Nimetazepam

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Nimetazepam
Nimetazepam.svg
Nimetazepam ball-and-stick model.png
Clinical data
Trade names Erimin
AHFS/Drugs.com International Drug Names
Pregnancy
category
  • X
Routes of
administration

Oral

Addiction liability: High
ATC code
Legal status
Legal status
Pharmacokinetic data
Bioavailability 95%
Metabolism Hepatic
Biological half-life 14–30 hours
Excretion Renal
Identifiers
CAS Number
PubChem CID
DrugBank
  • ? N
ChemSpider
UNII
KEGG
ChEBI
ChEMBL
ECHA InfoCard 100.016.302
Chemical and physical data
Formula C16H13N3O3
Molar mass 295.3 g/mol
3D model (JSmol)
 NYesY (what is this?)  (verify)

Nimetazepam (marketed under brand name Erimin and Lavol) is an intermediate-acting hypnotic drug which is a benzodiazepine derivative. It was first synthesized by a team at Hoffmann-La Roche in 1962.[1] It possesses hypnotic, anxiolytic, sedative, and skeletal muscle relaxant properties. Nimetazepam is also an anticonvulsant.[2] It is sold in 5 mg tablets known as Erimin and Lavol. It is generally prescribed for the short-term treatment of severe insomnia in patients who have difficulty falling asleep or maintaining sleep. The sole global manufacturer of Nimetazepam (Sumitomo Japan) has ceased manufacturing Erimin since early November 2015. Patients being prescribed Erimin are being switched to Lavol and other hypnotics, e.g. estazolam, nitrazepam, flunitrazepam, etc.

Pharmacokinetics[edit]

Taken orally, Nimetazepam has very good bioavailability with nearly 100% being absorbed from the gut. It is among the most rapidly absorbed and quickest acting oral benzodiazepines, and hypnotic effects are typically felt within 15–30 minutes after oral ingestion. The blood level decline of the parent drug was biphasic with the short half-life ranging from 0.5–0.7 hours and the terminal half-life from 8 to 26.5 hours (mean 17.25 hours).[citation needed] It is the N-methylated analogue of nitrazepam (Mogadon, Alodorm), to which it is partially metabolized. nitrazepam has a long elimination half-life, so effects of repeated dosage tend to be cumulative.

Recreational use[edit]

There is a risk of misuse and dependence in both patients and non-medical users of Nimetazepam. The pharmacological properties of Nimetazepam such as high affinity binding, high potency, being short to intermediate - acting and having a rapid onset of action increase the abuse potential of Nimetazepam. The physical dependence and withdrawal syndrome of Nimetazepam also adds to the addictive nature of Nimetazepam.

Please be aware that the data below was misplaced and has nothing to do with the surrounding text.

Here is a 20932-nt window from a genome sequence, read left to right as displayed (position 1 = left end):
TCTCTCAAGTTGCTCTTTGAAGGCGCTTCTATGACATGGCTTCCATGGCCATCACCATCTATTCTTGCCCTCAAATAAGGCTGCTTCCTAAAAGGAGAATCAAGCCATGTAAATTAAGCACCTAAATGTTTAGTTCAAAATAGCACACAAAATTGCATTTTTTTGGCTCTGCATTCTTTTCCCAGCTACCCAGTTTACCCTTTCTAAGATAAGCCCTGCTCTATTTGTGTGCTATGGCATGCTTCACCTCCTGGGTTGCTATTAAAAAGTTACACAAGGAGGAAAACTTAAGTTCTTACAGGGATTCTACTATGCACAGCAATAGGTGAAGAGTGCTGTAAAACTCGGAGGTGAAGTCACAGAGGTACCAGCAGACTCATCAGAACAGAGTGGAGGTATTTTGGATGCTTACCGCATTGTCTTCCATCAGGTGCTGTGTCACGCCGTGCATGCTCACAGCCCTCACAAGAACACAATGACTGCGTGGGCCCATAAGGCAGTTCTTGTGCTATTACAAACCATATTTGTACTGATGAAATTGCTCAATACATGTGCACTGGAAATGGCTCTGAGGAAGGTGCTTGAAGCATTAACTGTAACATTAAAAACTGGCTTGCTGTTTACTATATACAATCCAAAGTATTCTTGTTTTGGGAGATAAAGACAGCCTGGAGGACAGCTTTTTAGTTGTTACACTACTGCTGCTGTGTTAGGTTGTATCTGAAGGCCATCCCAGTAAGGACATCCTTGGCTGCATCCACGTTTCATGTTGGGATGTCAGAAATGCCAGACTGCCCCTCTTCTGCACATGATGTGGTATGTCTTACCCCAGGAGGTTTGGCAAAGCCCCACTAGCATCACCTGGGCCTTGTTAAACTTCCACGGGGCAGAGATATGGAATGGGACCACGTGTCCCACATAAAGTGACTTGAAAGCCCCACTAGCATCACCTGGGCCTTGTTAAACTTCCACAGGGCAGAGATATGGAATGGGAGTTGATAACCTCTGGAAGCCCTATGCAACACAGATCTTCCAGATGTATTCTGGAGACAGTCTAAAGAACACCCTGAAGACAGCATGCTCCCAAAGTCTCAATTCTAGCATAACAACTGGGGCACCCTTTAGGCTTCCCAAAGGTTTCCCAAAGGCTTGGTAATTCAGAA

Nimetazepam has a particular reputation in the Malay Peninsula for recreational use, at RM 25 per tab, and is particularly popular among persons addicted to amphetamines or opioids.[3][4] Stimulant addicts do not have healthy coping mechanisms due to the nature of addiction, causing insomnia, depression and exhaustion. In addition, Nimetazepam has an anti-depressant and muscle relaxant effect.[5] Nimetazepam also has withdrawal suppresion effect and lower drug seeking versus nitrazepam in rhesus monkey (Macaca Mulatta).[6] which might help stimulant addicts to overcome withdrawal symptoms.

Drug Misuse[edit]

Nimetazepam has a reputation for being particularly subject to abuse (known as 'Happy 5', sold as an ecstasy replacement without a hangover). Although is still a significant drug of abuse in some Asian countries such as Japan and Malaysia, Nimetazepam is subject to legal restrictions in Malaysia, and due to its scarcity, many tablets sold on the black market are in fact counterfeits containing other benzodiazepines such as diazepam or nitrazepam instead.[7][8][9]

Legal status[edit]

In United State of America, Nimetazepam is categorized Schedule IV FDA and DEA.

Nimetazepam is currently a Schedule IV drug under the international Convention on Psychotropic Substances of 1971.[10]

In Singapore, Nimetazepam is medical prescribed drugs, is regulated under the Misuse of Drugs Act.[11] The illegal possession or consumption of Nimetazepam is punishable by up to 10 years of imprisonment, a fine of 20,000 Singapore dollars, or both illegally importing or exporting nimetazepam is punishable by up to 20 years of imprisonment and caning.